A jockey is someone who rides horses in horse racing or steeplechase racing, primarily as a profession. The word applies to camel riders in camel racing, the word is by origin a diminutive of jock, the Northern English or Scots colloquial equivalent of the first name John, which is used generically for boy, or fellow, at least since 1529. A familiar instance of the use of the word as a name is in Jockey of Norfolk in Shakespeares Richard III. v.3,304, the current usage which means a person who rides a horse in races was first seen in 1670. Another possible origin is the Gaelic word eachaidhe, a horseman, the Irish name Eochaid is related to each, and is usually translated as horse rider. This is phonetically similar to jockey Jockeys must be light to ride at the weights which are assigned to their mounts. There are horse carrying weight limits, that are set by racing authorities, the Kentucky Derby, for example, has a weight limit of 126 lb including the jockeys equipment. The weight of a jockey usually ranges from 108 to 118 lb, despite their light weight, they must be able to control a horse that is moving at 40 mph and weighs 1,200 lb.
Though there is no limit for jockeys, they are usually fairly short due to the weight limits. Jockeys typically stand around 4 ft 10 in to 5 ft 6 in, Jockeys are normally self employed, nominated by horse trainers to ride their horses in races, for a fee and a percentage of the purse winnings. In Australia, employment of apprentice jockeys is in terms of indenture to a master, Jockeys often cease their riding careers to take up other employment in racing, usually as trainers. In this way the system serves to induct young people into racing employment. Jockeys usually start out when they are young, riding work in the morning for trainers and it is normally necessary for an apprentice jockey to ride a minimum of about 20 barrier trials successfully before being permitted to ride in races. An apprentice jockey is known as a bug boy because the asterisk that follows the name in the program looks like a bug, all jockeys must be licensed and usually are not permitted to bet on a race. An apprentice jockey has a master, who is a horse trainer and this allowance is adjusted according to the number of winners that the apprentice has ridden.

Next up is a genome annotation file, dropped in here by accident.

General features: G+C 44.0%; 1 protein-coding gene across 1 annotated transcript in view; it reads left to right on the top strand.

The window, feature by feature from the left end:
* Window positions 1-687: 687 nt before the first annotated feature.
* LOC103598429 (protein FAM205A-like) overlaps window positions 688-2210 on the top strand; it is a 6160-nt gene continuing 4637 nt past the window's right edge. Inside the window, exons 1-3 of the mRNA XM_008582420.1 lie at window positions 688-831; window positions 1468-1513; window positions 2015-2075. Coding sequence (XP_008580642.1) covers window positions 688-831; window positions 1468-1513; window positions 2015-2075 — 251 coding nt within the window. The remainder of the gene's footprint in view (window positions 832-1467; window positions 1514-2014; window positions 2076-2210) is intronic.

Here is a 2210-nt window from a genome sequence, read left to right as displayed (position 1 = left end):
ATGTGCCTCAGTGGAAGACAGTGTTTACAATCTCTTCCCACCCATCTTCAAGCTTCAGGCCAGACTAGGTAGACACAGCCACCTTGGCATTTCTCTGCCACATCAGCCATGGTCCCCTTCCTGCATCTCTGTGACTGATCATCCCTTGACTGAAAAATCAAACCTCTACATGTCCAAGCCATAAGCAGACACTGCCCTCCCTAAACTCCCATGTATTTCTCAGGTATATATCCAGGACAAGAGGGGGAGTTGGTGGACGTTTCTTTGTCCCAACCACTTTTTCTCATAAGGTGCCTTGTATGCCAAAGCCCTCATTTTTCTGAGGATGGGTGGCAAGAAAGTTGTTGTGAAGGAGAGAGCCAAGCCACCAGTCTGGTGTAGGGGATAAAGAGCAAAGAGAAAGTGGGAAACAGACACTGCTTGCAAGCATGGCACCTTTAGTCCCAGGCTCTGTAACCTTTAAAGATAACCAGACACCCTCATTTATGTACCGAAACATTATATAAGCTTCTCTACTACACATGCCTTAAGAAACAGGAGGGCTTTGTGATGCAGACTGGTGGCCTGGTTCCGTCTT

After a four-year indentured apprenticeship, the apprentice becomes a jockey and usually develops relationships with trainers. Sometimes senior jockeys are paid a retainer by an owner gives the owner the right to insist the jockey ride their horses in races. Racing modeled on the English Jockey Club spread throughout the world with colonial expansion, the colors worn by jockeys in races are the registered colors of the owner or trainer who employs them. The practice of riders wearing colors probably stems from medieval times when jousts were held between knights, the origins of racing colors of various patterns may have been influenced by racing held in Italian city communities since medieval times
Churchill Downs, located on Central Avenue in south Louisville, United States, is a Thoroughbred racetrack most famous for hosting the Kentucky Derby annually. It officially opened in 1875, and held the first Kentucky Derby, Churchill Downs has hosted the renowned Breeders Cup on eight occasions, most recently in 2011. It is next scheduled to host the Breeders Cup in 2018, Churchill Downs Incorporated owns and operates the racetrack. With the infield open for the Kentucky Derby, the capacity of Churchill Downs is roughly 170,000, in 2009, the Horseplayers Association of North America introduced a rating system for 65 Thoroughbred racetracks in North America. Churchill Downs was ranked number 5 on this list, in 2014, prior to the start of their spring meet, Churchill Downs announced an increase in parimutuel takeout rates. As a result of the increase, Churchill Downs was ranked number 22 in the 2014 Horseplayers Association of North America Track Ratings. His father-in-law, Richard Ten Broeck, was a horse breeder and trainer.